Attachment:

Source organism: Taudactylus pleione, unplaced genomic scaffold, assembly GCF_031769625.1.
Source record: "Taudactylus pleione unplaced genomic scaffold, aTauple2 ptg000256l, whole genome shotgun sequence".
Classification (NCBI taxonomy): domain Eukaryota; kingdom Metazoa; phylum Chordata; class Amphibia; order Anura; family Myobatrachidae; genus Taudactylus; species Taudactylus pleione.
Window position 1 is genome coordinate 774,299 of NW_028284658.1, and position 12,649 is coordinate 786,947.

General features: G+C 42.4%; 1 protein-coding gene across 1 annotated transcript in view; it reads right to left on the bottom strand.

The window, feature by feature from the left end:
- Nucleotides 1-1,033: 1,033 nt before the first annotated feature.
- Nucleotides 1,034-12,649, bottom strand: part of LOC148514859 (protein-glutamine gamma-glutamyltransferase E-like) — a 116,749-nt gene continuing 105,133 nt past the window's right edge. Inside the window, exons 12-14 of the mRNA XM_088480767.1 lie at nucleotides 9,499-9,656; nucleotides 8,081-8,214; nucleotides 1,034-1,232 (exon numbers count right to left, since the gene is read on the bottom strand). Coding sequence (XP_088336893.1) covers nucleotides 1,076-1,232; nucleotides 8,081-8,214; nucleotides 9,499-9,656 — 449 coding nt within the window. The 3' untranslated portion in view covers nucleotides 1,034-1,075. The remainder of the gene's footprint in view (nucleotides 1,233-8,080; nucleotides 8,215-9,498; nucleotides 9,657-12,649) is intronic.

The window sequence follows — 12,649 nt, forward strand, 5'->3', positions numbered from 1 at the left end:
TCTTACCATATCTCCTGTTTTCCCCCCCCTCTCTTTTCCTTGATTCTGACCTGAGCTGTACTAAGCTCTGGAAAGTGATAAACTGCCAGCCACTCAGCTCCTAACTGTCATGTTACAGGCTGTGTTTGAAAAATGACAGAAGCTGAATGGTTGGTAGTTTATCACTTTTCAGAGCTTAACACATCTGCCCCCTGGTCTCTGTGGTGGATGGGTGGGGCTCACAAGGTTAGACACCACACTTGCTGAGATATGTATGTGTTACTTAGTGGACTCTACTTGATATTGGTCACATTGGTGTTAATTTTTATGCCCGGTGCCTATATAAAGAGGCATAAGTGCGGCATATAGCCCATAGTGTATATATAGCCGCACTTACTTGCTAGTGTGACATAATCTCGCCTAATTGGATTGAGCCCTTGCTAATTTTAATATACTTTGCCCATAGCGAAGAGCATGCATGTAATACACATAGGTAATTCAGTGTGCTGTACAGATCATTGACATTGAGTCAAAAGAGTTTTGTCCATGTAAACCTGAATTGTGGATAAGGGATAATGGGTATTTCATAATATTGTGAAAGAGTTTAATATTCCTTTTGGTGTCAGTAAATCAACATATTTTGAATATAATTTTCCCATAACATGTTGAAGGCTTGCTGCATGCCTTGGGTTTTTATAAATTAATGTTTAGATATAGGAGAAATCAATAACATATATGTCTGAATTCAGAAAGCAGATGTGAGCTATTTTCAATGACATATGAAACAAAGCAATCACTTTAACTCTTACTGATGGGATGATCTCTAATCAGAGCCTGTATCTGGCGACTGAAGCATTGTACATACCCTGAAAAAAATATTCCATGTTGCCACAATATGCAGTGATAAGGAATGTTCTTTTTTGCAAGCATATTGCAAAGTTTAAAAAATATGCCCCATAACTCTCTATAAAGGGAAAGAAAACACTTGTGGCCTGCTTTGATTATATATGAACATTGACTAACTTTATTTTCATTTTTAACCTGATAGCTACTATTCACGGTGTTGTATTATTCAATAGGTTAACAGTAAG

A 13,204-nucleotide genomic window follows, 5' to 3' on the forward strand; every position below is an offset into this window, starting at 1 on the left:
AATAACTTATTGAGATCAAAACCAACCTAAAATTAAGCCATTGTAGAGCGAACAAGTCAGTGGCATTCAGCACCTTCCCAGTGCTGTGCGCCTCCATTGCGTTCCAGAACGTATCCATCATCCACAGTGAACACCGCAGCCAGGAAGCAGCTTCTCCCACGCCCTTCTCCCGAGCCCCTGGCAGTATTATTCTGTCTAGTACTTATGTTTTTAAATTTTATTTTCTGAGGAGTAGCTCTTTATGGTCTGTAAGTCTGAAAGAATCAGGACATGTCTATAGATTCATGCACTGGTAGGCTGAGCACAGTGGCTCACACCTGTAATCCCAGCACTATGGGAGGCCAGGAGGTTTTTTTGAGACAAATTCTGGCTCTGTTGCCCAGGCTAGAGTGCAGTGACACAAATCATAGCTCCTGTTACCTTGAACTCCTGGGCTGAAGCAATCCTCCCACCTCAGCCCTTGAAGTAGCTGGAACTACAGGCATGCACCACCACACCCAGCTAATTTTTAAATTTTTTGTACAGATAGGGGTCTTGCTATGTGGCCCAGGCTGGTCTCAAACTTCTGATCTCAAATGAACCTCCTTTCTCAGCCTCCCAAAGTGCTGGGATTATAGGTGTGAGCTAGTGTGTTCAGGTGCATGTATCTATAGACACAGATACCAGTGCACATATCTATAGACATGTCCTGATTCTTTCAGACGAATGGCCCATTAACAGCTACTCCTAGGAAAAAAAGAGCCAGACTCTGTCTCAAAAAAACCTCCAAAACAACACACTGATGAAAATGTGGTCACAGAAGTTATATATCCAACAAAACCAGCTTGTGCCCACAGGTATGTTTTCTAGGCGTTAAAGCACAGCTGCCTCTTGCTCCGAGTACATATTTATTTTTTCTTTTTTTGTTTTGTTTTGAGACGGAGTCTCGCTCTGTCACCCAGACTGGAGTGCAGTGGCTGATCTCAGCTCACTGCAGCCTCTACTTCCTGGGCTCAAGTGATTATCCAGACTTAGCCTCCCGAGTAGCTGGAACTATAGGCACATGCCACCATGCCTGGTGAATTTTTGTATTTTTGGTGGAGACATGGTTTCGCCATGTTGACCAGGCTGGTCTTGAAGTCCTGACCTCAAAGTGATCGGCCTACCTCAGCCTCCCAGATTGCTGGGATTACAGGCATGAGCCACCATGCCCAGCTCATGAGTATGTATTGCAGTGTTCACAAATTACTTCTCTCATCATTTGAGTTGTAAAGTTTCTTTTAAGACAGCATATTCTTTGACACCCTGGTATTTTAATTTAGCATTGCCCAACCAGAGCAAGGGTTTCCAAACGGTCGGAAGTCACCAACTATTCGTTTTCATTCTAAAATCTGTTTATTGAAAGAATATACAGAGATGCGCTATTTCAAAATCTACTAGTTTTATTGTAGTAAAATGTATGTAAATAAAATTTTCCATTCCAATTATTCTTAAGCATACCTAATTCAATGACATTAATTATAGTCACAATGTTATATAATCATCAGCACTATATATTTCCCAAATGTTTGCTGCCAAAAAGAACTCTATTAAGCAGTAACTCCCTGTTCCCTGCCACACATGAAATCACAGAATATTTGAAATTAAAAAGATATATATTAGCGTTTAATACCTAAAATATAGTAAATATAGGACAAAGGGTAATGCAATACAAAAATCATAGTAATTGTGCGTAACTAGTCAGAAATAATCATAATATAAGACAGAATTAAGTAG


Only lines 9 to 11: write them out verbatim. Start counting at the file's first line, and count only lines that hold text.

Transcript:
The window sequence follows — 12,649 nt, forward strand, 5'->3', positions numbered from 1 at the left end:
TCTTACCATATCTCCTGTTTTCCCCCCCCTCTCTTTTCCTTGATTCTGACCTGAGCTGTACTAAGCTCTGGAAAGTGATAAACTGCCAGCCACTCAGCTCCTAACTGTCATGTTACAGGCTGTGTTTGAAAAATGACAGAAGCTGAATGGTTGGTAGTTTATCACTTTTCAGAGCTTAACACATCTGCCCCCTGGTCTCTGTGGTGGATGGGTGGGGCTCACAAGGTTAGACACCACACTTGCTGAGATATGTATGTGTTACTTAGTGGACTCTACTTGATATTGGTCACATTGGTGTTAATTTTTATGCCCGGTGCCTATATAAAGAGGCATAAGTGCGGCATATAGCCCATAGTGTATATATAGCCGCACTTACTTGCTAGTGTGACATAATCTCGCCTAATTGGATTGAGCCCTTGCTAATTTTAATATACTTTGCCCATAGCGAAGAGCATGCATGTAATACACATAGGTAATTCAGTGTGCTGTACAGATCATTGACATTGAGTCAAAAGAGTTTTGTCCATGTAAACCTGAATTGTGGATAAGGGATAATGGGTATTTCATAATATTGTGAAAGAGTTTAATATTCCTTTTGGTGTCAGTAAATCAACATATTTTGAATATAATTTTCCCATAACATGTTGAAGGCTTGCTGCATGCCTTGGGTTTTTATAAATTAATGTTTAGATATAGGAGAAATCAATAACATATATGTCTGAATTCAGAAAGCAGATGTGAGCTATTTTCAATGACATATGAAACAAAGCAATCACTTTAACTCTTACTGATGGGATGATCTCTAATCAGAGCCTGTATCTGGCGACTGAAGCATTGTACATACCCTGAAAAAAATATTCCATGTTGCCACAATATGCAGTGATAAGGAATGTTCTTTTTTGCAAGCATATTGCAAAGTTTAAAAAATATGCCCCATAACTCTCTATAAAGGGAAAGAAAACACTTGTGGCCTGCTTTGATTATATATGAACATTGACTAACTTTATTTTCATTTTTAACCTGATAGCTACTATTCACGGTGTTGTATTATTCAATAGGTTAACAGTAAG

A 13,204-nucleotide genomic window follows, 5' to 3' on the forward strand; every position below is an offset into this window, starting at 1 on the left: